Sep 25, 2000
Red Tide Spreading Along Coast of Gulf of Mexico
The Associated Press
CORPUS CHRISTI, Texas (AP) - A bloom of toxic red tide algae is spreading along the Texas Gulf Coast, shutting down some oyster fishing and killing millions of fish whose rotting remains are fouling beaches.
State environmental officials say it's the largest concentration of red tide since 1986, when more than 22 million fish died in four months.
"We don not have an accurate number yet. But we are estimating several million fish have been killed so far," Dave Buzan, spokesman for the Texas Parks and Wildlife Department Kills and Spills Team, told the Corpus Christi Caller-Times.
Buzan said there was a major bloom off Matagorda bay on Sept. 18. "It is so big it can be detected on satellite imagery," he said.
High concentrations of the algae called red tide produce a toxin that kills fish by affecting the central nervous system.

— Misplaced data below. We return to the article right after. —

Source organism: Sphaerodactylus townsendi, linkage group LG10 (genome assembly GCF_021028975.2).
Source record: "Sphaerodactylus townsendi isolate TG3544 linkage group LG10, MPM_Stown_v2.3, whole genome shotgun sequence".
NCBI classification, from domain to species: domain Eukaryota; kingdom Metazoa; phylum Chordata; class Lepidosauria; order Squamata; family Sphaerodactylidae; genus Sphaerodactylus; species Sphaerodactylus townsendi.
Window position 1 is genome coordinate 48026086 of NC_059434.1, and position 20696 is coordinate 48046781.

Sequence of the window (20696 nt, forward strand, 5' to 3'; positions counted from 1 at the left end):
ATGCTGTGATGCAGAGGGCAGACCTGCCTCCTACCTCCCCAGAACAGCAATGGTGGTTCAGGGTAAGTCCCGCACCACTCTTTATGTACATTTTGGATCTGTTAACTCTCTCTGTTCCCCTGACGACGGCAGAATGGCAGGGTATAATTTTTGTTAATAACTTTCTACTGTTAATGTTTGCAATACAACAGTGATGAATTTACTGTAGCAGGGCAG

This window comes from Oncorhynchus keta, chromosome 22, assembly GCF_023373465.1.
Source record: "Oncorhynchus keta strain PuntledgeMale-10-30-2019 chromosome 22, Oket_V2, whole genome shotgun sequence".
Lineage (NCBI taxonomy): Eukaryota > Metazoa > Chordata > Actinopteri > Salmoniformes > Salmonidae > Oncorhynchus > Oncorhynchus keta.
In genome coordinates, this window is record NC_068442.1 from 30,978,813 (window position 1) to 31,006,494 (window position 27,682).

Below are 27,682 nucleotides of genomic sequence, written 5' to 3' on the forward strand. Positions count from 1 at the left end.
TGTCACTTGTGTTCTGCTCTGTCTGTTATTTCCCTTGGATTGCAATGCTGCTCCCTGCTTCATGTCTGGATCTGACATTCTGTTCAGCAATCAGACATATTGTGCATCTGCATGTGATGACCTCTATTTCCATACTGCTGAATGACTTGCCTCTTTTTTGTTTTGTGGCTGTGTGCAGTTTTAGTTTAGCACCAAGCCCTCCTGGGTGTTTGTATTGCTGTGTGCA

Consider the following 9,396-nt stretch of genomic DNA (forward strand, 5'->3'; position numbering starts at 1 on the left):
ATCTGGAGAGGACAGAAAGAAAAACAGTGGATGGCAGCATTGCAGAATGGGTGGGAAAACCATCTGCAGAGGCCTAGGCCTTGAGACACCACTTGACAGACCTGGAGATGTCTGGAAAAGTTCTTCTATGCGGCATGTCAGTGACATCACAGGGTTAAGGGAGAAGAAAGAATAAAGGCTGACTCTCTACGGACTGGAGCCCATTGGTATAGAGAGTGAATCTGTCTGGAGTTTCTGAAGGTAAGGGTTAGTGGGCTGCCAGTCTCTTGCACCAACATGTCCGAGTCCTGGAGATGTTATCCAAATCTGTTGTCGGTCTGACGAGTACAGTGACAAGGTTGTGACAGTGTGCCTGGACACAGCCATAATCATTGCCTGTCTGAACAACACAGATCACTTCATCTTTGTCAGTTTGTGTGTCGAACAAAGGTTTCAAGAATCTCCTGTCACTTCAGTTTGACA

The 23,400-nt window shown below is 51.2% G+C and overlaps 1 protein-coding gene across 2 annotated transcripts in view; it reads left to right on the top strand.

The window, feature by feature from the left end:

For humans eating contaminated fish or shellfish, the toxin can cause numbness, dizziness, nausea, fever and muscle paralysis. The most serious cases can result in respiratory arrest and death. In addition, people who swim in affected bodies of water can suffer breathing and eye irritation.
Elsewhere along the coast, officials in Houston said Sunday that red tide was spreading from the gulf into Galveston Bay and other inland waterways.
Commercial harvesting of oysters in Galveston bay has been shut down since Sept. 5, because of red tide. State Department of Health officials were reviewing whether similar restrictions need to be issued elsewhere along the coast. Oyster season doesn't open at Corpus Christi until November